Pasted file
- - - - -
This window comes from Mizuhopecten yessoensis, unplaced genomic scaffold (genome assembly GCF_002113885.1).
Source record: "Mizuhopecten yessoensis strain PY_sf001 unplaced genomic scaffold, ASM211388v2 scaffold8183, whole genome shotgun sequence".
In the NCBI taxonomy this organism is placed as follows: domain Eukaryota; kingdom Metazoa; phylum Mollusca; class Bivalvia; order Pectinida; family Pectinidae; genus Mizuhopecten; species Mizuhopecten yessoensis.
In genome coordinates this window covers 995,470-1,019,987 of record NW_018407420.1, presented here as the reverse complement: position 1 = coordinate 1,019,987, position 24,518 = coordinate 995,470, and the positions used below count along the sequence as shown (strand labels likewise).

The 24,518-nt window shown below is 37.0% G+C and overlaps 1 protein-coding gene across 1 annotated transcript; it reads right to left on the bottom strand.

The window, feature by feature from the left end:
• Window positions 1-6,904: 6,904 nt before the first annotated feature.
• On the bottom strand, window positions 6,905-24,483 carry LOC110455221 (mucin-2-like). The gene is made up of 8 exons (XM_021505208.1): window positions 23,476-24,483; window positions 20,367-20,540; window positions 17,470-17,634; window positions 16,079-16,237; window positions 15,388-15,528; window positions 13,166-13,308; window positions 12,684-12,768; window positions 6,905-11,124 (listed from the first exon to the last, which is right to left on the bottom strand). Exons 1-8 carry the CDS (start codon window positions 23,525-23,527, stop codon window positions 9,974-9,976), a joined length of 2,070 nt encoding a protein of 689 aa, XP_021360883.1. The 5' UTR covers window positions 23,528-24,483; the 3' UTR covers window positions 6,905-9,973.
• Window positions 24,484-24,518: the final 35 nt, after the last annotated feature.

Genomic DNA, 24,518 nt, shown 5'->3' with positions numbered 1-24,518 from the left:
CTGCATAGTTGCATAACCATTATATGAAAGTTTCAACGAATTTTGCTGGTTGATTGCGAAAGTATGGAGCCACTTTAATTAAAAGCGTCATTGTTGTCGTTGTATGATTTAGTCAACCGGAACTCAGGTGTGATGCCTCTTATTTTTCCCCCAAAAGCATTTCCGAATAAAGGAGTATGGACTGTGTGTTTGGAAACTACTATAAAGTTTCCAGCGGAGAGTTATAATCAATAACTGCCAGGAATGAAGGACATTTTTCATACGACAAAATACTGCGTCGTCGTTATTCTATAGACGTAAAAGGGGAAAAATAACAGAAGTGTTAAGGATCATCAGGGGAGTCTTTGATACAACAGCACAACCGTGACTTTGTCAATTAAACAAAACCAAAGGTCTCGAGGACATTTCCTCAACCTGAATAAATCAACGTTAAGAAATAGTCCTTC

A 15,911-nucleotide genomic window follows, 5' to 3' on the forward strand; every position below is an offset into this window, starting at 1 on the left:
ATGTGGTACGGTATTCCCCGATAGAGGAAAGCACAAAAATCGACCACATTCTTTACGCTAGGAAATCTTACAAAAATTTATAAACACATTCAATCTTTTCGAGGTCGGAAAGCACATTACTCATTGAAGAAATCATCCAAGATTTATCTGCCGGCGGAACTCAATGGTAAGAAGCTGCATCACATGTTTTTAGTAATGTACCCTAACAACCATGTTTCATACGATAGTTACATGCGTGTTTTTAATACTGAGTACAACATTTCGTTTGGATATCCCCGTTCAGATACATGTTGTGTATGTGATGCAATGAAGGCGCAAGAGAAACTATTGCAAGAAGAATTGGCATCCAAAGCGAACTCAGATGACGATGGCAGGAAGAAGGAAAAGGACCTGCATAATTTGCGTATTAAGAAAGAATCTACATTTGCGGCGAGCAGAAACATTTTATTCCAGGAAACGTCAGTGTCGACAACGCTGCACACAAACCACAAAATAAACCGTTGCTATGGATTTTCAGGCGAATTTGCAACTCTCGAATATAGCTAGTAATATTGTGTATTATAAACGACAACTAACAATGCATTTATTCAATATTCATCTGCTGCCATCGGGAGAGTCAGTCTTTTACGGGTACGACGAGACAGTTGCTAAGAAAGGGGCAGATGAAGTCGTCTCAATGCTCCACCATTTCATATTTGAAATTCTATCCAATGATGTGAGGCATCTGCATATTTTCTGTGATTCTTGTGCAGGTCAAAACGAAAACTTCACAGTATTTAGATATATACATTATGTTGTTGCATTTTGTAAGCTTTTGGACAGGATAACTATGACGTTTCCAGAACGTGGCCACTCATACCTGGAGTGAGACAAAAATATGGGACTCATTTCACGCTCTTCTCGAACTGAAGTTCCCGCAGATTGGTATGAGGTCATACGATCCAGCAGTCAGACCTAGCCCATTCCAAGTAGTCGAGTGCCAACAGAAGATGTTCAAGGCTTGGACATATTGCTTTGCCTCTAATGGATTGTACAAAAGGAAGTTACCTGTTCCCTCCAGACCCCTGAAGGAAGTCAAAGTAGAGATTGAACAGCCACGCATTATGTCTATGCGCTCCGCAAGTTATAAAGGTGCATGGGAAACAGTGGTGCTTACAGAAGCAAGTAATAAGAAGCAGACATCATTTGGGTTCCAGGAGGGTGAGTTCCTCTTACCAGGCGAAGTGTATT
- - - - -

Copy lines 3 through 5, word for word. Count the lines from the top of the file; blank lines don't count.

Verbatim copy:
In the NCBI taxonomy this organism is placed as follows: domain Eukaryota; kingdom Metazoa; phylum Mollusca; class Bivalvia; order Pectinida; family Pectinidae; genus Mizuhopecten; species Mizuhopecten yessoensis.
In genome coordinates this window covers 995,470-1,019,987 of record NW_018407420.1, presented here as the reverse complement: position 1 = coordinate 1,019,987, position 24,518 = coordinate 995,470, and the positions used below count along the sequence as shown (strand labels likewise).

The 24,518-nt window shown below is 37.0% G+C and overlaps 1 protein-coding gene across 1 annotated transcript; it reads right to left on the bottom strand.